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http://dx.doi.org/10.1101/mcs.a003145DOI Listing
http://www.ncbi.nlm.nih.gov/pmc/articles/PMC6169828PMC
October 2018

CLCN2 chloride channel mutations in familial hyperaldosteronism type II.

Nat Genet 2018 03 5;50(3):349-354. Epub 2018 Feb 5.

Department of Genetics, Yale University School of Medicine, New Haven, CT, USA.

Primary aldosteronism, a common cause of severe hypertension , features constitutive production of the adrenal steroid aldosterone. We analyzed a multiplex family with familial hyperaldosteronism type II (FH-II) and 80 additional probands with unsolved early-onset primary aldosteronism. Eight probands had novel heterozygous variants in CLCN2, including two de novo mutations and four independent occurrences of a mutation encoding an identical p.Arg172Gln substitution; all relatives with early-onset primary aldosteronism carried the CLCN2 variant found in the proband. CLCN2 encodes a voltage-gated chloride channel expressed in adrenal glomerulosa that opens at hyperpolarized membrane potentials. Channel opening depolarizes glomerulosa cells and induces expression of aldosterone synthase, the rate-limiting enzyme for aldosterone biosynthesis. Mutant channels show gain of function, with higher open probabilities at the glomerulosa resting potential. These findings for the first time demonstrate a role of anion channels in glomerulosa membrane potential determination, aldosterone production and hypertension. They establish the cause of a substantial fraction of early-onset primary aldosteronism.
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http://dx.doi.org/10.1038/s41588-018-0048-5DOI Listing
http://www.ncbi.nlm.nih.gov/pmc/articles/PMC5862758PMC
March 2018

De novo mutations in inhibitors of Wnt, BMP, and Ras/ERK signaling pathways in non-syndromic midline craniosynostosis.

Proc Natl Acad Sci U S A 2017 08 14;114(35):E7341-E7347. Epub 2017 Aug 14.

Department of Genetics, Yale University School of Medicine, New Haven, CT 06510;

Non-syndromic craniosynostosis (NSC) is a frequent congenital malformation in which one or more cranial sutures fuse prematurely. Mutations causing rare syndromic craniosynostoses in humans and engineered mouse models commonly increase signaling of the Wnt, bone morphogenetic protein (BMP), or Ras/ERK pathways, converging on shared nuclear targets that promote bone formation. In contrast, the genetics of NSC is largely unexplored. More than 95% of NSC is sporadic, suggesting a role for de novo mutations. Exome sequencing of 291 parent-offspring trios with midline NSC revealed 15 probands with heterozygous damaging de novo mutations in 12 negative regulators of Wnt, BMP, and Ras/ERK signaling (10.9-fold enrichment, = 2.4 × 10). had 4 de novo and 14 transmitted mutations; no other gene had more than 1. Four familial NSC kindreds had mutations in genes previously implicated in syndromic disease. Collectively, these mutations contribute to 10% of probands. Mutations are predominantly loss-of-function, implicating haploinsufficiency as a frequent mechanism. A common risk variant near increased the penetrance of mutations and was overtransmitted to patients with de novo mutations in other genes in these pathways, supporting a frequent two-locus pathogenesis. These findings implicate new genes in NSC and demonstrate related pathophysiology of common non-syndromic and rare syndromic craniosynostoses. These findings have implications for diagnosis, risk of recurrence, and risk of adverse neurodevelopmental outcomes. Finally, the use of pathways identified in rare syndromic disease to find genes accounting for non-syndromic cases may prove broadly relevant to understanding other congenital disorders featuring high locus heterogeneity.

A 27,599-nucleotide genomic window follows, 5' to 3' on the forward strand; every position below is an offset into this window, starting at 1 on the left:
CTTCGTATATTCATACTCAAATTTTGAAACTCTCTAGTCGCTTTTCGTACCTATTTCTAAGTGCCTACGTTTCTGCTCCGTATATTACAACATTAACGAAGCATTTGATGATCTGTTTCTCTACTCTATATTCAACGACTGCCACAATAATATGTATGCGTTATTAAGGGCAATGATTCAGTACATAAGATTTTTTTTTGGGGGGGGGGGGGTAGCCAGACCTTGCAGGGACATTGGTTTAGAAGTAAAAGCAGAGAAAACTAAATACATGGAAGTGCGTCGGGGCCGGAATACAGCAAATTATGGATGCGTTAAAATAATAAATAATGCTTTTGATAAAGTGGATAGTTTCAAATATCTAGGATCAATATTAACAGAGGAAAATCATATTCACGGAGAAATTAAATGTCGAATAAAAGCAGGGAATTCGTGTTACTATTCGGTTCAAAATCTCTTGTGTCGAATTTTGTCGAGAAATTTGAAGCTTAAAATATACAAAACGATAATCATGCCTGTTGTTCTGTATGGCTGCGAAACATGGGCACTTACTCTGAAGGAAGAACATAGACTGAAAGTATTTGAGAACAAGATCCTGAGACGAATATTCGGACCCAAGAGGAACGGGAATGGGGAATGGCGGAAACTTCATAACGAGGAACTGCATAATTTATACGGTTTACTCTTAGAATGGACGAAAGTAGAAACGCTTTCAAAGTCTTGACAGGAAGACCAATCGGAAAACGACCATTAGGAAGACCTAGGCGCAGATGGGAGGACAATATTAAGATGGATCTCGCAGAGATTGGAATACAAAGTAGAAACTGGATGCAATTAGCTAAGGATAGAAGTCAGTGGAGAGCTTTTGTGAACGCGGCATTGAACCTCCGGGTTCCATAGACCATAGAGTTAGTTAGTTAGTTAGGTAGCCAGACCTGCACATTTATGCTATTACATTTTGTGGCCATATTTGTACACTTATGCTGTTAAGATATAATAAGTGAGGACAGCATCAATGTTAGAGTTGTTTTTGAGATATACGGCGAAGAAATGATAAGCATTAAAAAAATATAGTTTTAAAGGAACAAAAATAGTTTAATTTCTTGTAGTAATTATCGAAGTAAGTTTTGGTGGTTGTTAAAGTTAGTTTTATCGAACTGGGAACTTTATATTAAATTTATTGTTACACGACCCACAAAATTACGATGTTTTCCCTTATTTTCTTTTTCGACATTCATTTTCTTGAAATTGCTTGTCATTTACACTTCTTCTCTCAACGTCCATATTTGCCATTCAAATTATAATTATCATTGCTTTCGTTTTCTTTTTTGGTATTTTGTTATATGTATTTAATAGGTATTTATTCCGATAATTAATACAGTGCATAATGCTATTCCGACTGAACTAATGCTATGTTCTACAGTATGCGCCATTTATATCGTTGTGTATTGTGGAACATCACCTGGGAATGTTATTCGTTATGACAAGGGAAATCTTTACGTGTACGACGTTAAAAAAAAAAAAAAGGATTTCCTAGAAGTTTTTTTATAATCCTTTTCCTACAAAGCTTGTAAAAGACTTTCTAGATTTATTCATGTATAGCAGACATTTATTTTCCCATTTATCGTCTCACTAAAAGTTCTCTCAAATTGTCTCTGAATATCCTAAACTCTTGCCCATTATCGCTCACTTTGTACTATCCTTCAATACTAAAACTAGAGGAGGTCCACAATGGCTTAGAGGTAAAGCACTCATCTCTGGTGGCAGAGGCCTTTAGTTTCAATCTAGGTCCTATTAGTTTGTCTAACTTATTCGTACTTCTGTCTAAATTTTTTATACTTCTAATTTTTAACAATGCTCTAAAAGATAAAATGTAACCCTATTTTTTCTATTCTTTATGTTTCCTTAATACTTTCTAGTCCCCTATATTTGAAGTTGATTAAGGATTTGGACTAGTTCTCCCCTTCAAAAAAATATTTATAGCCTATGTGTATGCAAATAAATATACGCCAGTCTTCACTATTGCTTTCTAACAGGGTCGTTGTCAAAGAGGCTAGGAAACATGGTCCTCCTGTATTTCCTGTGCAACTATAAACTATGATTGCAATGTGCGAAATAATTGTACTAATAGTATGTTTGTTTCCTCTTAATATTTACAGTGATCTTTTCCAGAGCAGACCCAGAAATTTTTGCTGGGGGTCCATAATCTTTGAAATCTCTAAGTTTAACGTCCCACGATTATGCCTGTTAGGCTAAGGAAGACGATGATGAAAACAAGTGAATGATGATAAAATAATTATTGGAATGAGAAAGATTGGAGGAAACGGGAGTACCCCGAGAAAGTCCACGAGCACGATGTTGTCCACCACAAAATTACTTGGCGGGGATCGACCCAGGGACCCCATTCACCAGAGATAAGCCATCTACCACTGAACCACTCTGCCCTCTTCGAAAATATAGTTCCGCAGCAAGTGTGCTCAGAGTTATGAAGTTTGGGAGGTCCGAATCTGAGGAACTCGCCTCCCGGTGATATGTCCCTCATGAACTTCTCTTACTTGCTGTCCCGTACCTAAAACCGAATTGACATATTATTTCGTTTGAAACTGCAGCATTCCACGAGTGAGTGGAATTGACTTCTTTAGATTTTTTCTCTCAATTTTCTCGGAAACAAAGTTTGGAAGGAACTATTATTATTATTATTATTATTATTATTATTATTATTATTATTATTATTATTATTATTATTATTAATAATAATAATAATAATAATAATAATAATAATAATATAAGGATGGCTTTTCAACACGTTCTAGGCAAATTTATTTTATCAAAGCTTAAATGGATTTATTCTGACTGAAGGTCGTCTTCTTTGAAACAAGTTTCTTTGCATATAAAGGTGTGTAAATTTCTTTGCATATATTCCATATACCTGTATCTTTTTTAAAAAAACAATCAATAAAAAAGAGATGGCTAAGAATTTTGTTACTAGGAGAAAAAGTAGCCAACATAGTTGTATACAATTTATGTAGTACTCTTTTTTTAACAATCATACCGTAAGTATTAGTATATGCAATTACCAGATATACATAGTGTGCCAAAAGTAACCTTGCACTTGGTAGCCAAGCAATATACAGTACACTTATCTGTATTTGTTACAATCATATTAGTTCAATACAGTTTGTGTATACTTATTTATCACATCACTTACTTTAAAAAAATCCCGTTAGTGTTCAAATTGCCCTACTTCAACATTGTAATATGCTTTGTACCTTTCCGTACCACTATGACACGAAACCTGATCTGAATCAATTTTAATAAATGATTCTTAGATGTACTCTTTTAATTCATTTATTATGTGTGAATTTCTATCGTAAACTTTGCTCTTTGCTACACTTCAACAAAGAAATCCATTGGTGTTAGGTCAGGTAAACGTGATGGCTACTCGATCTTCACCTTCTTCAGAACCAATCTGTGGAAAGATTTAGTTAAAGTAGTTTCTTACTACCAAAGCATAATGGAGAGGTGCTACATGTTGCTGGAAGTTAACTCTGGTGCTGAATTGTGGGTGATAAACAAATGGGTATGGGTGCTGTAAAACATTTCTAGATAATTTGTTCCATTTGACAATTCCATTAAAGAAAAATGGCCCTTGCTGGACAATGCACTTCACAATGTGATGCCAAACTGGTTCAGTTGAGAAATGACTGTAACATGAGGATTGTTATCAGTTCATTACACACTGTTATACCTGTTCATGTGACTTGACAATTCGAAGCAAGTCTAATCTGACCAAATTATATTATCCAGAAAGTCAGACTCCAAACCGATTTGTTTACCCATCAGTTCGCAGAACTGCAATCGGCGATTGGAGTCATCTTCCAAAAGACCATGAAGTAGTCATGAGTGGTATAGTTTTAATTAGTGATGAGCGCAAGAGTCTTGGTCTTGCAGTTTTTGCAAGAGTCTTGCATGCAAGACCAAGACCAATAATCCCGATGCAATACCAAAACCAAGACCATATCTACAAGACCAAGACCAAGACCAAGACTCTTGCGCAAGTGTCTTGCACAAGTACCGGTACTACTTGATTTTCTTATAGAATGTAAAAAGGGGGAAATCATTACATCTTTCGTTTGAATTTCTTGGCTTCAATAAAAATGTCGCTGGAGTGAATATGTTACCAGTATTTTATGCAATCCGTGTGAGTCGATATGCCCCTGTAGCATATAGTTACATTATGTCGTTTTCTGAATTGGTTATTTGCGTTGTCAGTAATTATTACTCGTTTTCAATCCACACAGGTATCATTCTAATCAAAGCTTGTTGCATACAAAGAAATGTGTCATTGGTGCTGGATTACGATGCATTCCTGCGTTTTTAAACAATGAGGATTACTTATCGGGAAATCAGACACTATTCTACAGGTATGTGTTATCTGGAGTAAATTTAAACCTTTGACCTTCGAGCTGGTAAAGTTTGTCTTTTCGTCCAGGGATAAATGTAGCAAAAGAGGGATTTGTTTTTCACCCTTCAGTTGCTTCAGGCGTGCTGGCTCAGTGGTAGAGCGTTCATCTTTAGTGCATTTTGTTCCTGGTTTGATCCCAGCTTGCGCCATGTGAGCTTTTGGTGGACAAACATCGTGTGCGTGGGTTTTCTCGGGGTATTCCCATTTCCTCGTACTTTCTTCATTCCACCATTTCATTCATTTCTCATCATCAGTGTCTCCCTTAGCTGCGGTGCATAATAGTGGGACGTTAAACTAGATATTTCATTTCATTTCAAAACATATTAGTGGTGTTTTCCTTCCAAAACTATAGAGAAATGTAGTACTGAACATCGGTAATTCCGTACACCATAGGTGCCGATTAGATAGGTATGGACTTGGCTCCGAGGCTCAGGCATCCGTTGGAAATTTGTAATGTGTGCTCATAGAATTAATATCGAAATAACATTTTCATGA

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http://dx.doi.org/10.1073/pnas.1709255114DOI Listing
http://www.ncbi.nlm.nih.gov/pmc/articles/PMC5584457PMC
August 2017

Exome analysis of the evolutionary path of hepatocellular adenoma-carcinoma transition, vascular invasion and brain dissemination.

J Hepatol 2017 07 18;67(1):186-191. Epub 2017 Mar 18.

Department of Internal Medicine, Section of Digestive Diseases, Yale University School of Medicine, New Haven, CT, USA; VA Connecticut Healthcare System, West Haven, CT, USA.

Hepatocellular adenoma (HCA) is a rare benign liver tumor, predominantly seen in young women. Its major complications are malignant transformation, spontaneous hemorrhage, and rupture. We describe a case of a young female with no underlying liver disease who presented with acute abdominal pain and was found to have a 17cm heterogeneous mass in the left lobe of the liver. She underwent left hepatectomy and pathology revealed a 14cm moderately differentiated hepatocellular carcinoma (HCC) arising in a shell of a HCA. At that time, vascular invasion was already present. She rapidly developed recurrent multifocal hepatic lesions and subsequent spread to the brain, leading to her death 18months after surgery. To investigate the underlying genetic events occurring during hepatocellular adenoma-carcinoma transition and extra-hepatic dissemination, we performed whole exome sequencing of DNA isolated from peripheral blood leucocytes, HCA, HCC, tumor thrombus and brain metastasis. Our data show a step-wise addition of somatic mutations and copy number variations with disease progression, suggesting a linear tumor evolution, which is supported by clonality analysis. Specifically, using a model based clustering of somatic mutations, one single founding clone arising in the HCA, which included catenin beta 1 (CTNNB1) and IL6ST driver mutations, was identified and displayed an increasing clonality rate in HCC, tumor thrombus and brain metastasis. Our data highlight the feasibility of performing whole exome capture, sequencing and analysis using formalin-fixed paraffin-embedded (FFPE) samples, and we describe the first genomic longitudinal study of hepatocellular adenoma-carcinoma transition, vascular invasion and brain metastasis with detailed clinicopathologic annotation.